Wednesday, October 12, 2016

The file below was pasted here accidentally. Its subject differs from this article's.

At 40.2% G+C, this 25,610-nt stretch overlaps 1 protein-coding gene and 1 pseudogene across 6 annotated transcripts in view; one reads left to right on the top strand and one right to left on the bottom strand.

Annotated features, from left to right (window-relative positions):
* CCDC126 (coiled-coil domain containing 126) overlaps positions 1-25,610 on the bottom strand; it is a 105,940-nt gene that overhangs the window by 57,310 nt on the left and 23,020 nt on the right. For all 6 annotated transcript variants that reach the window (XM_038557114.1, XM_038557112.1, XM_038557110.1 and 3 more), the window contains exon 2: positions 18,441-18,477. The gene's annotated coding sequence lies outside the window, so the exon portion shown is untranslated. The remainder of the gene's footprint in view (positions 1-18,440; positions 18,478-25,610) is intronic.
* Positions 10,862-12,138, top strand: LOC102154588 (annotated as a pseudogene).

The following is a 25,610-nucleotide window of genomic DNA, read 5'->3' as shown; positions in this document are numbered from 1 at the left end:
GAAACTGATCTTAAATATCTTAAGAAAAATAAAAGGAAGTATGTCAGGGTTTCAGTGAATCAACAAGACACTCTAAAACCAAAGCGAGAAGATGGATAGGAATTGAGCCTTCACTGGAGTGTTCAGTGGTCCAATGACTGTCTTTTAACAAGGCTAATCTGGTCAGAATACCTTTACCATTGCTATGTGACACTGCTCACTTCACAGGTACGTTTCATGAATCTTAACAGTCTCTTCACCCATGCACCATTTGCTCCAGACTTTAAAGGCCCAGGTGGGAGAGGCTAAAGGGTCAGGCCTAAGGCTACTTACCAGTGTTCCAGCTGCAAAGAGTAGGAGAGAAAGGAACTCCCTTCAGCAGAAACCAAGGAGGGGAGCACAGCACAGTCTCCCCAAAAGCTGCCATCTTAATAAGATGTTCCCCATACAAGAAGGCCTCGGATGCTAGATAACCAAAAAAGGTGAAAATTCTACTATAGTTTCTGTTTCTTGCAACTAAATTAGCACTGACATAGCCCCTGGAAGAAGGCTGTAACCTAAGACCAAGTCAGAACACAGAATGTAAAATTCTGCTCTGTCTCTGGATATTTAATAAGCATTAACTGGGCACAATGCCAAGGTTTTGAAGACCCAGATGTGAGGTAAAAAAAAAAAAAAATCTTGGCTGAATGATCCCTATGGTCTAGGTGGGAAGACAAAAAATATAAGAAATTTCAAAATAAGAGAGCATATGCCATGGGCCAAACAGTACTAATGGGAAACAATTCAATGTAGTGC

Here's a vaguely sinister 1935 cover for Detective Fiction Weekly, advertising the return (and final bow) of Herman Landon's antihero Martin Dale, aka the Picaroon. The character had appeared thirty times in Street & Smith's Detective Story between 1921 and 1932. Landon had made his DFW debut back in January 1932 and had been dividing his time between the Munsey mag, Detective Story and Street & Smith's Complete Stories since then. While this issue may have marked the end of the Picaroon, Landon continued placing stories in DFW until 1938 and ended his pulp career in various Popular Publications detective mags. Regular DFW readers were probably more excited about the latest "Lady From Hell" story by Eugene Thomas, in which Vivian Legrand encounters, or is, "the London Queen of Crime." They also got a novelette by future Academy Award winner Charles G. Booth, a Ranger Jack Calhoun story by Edward Parrish Ware -- who'd been cranking them out since 1926, short stories by John H. Knox, Earl W. Scott and one Captain Havelock-Bailie, and a serial chapter from Max Brand. The "They're Swindling You!" headline heralds the debut of a nonfiction column by Frank Wrentmore that would run regularly in DFW until 1940. So you get an end and a beginning this issue, but that was probably pretty common in the weekly pulps.

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